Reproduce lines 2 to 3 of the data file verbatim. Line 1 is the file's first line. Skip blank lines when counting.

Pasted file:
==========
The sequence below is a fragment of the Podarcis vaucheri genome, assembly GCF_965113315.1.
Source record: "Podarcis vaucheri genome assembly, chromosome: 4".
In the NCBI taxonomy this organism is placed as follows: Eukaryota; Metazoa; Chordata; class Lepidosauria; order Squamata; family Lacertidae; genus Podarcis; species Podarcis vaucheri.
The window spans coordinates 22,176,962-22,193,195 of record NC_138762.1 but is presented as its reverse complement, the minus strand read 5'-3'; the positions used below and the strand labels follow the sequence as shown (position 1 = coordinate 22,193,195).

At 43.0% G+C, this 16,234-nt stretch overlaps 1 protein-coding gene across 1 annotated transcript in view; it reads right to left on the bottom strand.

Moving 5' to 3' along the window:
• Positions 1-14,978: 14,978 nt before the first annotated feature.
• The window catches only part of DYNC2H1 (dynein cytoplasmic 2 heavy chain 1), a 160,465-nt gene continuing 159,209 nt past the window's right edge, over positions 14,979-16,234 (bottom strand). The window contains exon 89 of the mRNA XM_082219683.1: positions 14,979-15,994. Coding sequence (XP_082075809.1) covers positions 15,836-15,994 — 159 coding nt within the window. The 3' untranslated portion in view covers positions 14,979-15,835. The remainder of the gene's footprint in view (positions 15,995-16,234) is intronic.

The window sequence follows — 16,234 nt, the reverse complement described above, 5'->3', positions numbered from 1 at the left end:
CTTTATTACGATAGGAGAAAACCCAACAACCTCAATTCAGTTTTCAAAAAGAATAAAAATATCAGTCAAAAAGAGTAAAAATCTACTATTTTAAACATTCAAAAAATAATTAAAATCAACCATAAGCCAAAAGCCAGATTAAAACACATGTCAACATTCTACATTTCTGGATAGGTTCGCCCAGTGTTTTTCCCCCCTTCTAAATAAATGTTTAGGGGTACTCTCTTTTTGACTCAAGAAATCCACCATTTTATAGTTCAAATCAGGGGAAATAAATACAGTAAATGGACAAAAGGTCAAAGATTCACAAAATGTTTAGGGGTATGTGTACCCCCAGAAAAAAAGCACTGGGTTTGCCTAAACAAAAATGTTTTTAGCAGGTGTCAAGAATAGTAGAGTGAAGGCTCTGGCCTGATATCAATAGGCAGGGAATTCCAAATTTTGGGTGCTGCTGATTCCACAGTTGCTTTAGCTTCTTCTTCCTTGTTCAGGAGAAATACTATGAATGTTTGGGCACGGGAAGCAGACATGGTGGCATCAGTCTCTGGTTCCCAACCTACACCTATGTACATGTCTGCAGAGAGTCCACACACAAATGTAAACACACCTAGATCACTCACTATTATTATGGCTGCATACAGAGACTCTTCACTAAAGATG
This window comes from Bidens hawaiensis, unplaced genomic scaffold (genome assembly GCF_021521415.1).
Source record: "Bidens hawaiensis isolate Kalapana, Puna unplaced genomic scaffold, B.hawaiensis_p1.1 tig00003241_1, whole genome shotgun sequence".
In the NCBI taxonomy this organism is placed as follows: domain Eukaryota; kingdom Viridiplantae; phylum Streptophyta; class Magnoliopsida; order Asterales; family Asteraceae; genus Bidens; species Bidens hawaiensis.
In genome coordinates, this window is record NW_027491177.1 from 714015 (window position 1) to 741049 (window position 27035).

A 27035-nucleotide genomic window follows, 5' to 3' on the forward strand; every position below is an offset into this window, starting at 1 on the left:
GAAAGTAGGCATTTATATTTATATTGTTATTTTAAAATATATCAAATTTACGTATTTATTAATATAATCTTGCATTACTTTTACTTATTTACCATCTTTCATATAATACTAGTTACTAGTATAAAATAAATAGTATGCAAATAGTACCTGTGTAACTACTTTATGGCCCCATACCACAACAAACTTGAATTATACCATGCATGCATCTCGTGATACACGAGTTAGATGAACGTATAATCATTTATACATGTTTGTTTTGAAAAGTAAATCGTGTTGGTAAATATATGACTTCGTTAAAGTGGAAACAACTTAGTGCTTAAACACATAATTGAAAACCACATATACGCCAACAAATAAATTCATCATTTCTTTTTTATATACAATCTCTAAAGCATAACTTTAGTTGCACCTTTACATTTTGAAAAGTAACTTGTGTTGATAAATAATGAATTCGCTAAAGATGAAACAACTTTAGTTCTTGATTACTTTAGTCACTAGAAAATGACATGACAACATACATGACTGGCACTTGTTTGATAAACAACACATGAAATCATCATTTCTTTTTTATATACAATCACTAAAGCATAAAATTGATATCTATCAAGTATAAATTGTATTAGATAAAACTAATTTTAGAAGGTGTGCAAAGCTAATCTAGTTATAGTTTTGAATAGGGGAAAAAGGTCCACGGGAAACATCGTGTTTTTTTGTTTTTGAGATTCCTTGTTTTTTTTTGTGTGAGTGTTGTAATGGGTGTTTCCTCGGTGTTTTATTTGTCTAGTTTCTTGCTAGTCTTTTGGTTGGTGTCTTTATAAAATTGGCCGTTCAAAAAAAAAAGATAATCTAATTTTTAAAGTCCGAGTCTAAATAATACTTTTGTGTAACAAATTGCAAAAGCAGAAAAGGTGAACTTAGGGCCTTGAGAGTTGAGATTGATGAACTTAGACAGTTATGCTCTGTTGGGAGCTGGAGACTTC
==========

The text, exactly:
Source record: "Podarcis vaucheri genome assembly, chromosome: 4".
In the NCBI taxonomy this organism is placed as follows: Eukaryota; Metazoa; Chordata; class Lepidosauria; order Squamata; family Lacertidae; genus Podarcis; species Podarcis vaucheri.